Is Student Loan Forgiveness a Gift?

The Biden administration’s recent move to forgive up to $20,000 of student loan debt generated a voluminous amount of commentary, both in favor and against the policy. Out of the many assertions worth addressing, though, the claim that the policy represents a “gift” to a generation of students reeling under the financial burden of paying off college tuition is hardest to sustain.

The use of the term “gift” came from both the left and right. In telling critics of the policy to “get over” their anger, columnist Robin Epley called Biden’s decision “an incredible gift that will change millions of lives forever.” Coming from a more critical perspective, Michael Brendan Dougherty wrote in National Review that debt amnesty was a “grotesque gift” to the rich. Similar use of the term “gift” to describe the president’s action can be found here, here, and here.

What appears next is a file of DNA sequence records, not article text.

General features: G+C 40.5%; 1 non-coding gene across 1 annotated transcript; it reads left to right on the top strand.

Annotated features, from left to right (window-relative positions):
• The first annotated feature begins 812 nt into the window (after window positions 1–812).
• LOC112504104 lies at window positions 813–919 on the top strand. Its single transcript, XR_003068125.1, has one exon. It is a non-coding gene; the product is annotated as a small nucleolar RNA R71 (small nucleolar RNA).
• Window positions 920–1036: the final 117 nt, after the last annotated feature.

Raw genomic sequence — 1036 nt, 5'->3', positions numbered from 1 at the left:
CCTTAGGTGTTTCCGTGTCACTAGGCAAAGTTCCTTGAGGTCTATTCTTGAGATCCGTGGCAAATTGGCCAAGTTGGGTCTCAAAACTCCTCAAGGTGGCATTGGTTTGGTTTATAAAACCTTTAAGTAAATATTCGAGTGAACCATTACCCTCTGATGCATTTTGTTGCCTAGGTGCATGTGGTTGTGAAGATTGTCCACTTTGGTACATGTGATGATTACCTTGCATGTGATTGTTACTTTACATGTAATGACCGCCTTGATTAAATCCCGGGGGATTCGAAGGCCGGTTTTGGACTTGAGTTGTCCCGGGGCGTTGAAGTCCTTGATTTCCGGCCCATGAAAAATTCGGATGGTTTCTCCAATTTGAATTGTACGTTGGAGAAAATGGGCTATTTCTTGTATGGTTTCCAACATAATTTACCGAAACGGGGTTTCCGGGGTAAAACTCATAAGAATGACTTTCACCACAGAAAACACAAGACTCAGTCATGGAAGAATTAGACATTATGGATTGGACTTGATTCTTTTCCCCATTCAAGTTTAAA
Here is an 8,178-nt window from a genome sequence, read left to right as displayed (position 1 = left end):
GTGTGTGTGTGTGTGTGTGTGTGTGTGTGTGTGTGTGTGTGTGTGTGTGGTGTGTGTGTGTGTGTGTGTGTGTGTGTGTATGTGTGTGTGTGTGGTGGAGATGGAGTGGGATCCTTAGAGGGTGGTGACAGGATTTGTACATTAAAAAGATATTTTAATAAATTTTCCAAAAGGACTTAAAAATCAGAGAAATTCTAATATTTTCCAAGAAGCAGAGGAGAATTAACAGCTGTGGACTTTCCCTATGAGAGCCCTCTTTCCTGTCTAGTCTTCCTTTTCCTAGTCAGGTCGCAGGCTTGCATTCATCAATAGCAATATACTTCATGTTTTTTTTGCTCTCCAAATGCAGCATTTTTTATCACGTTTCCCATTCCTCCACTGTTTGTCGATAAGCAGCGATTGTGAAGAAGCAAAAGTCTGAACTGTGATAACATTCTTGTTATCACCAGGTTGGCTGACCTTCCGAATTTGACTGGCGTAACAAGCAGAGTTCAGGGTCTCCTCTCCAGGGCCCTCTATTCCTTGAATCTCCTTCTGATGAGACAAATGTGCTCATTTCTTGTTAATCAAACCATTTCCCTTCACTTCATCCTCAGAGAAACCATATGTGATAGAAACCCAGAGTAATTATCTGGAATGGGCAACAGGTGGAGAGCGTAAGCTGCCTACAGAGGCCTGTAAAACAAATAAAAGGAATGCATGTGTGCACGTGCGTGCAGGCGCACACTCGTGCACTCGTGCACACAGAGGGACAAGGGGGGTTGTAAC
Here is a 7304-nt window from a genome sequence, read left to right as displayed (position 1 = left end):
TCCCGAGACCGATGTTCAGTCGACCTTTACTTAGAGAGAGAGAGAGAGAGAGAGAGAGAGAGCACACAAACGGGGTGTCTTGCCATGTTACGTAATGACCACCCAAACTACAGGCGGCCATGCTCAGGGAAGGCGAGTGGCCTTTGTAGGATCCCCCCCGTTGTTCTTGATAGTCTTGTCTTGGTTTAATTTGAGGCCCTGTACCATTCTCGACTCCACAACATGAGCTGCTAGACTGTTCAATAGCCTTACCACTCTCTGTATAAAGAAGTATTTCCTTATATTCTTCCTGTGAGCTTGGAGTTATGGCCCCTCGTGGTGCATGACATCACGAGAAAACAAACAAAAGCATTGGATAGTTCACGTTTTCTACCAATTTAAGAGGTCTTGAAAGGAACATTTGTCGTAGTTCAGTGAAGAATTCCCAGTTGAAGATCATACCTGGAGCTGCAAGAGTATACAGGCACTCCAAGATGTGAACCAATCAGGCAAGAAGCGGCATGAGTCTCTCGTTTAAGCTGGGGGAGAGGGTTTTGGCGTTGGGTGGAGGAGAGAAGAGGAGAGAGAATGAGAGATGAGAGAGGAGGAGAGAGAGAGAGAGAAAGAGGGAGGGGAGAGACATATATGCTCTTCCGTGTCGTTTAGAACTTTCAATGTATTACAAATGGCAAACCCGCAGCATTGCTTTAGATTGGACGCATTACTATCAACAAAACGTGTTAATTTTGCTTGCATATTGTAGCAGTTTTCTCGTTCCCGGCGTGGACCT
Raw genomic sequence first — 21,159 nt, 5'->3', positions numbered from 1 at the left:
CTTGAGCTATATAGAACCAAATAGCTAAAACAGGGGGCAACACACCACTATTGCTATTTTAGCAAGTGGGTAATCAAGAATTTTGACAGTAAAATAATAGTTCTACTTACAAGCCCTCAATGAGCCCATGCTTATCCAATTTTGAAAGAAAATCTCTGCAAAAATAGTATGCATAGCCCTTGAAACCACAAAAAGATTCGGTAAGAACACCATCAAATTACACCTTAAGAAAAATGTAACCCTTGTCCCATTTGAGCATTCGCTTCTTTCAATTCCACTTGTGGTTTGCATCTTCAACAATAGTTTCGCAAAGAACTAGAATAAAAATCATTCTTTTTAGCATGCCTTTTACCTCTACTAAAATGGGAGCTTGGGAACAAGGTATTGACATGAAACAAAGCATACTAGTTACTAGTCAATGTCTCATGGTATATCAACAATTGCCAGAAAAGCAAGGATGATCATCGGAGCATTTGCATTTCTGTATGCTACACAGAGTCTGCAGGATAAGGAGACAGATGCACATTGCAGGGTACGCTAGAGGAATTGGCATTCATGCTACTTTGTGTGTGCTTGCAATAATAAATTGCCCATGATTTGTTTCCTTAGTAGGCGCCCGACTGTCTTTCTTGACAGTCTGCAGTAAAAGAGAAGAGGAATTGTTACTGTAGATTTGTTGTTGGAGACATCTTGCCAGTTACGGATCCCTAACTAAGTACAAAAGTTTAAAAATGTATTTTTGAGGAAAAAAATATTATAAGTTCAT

But is the Biden administration’s loan “forgiveness” really a gift?

Having recently published an article on the importance of gifting rituals for free market efficiency, our answer to this question is a resounding “No!” Government debt forgiveness is not a gift. Nor are corporate and agricultural subsidies, emergency aid, and all other welfare entitlement programs one could think of. Considering such policies as “gifts” devalues true, sacrificial gifts, and gives citizens the impression that government is a benevolent entity that exists to overcome the self-interested cruelty of the private sector. Worst, it undermines our understanding of the role gifts play in the economy.

What Is a Gift?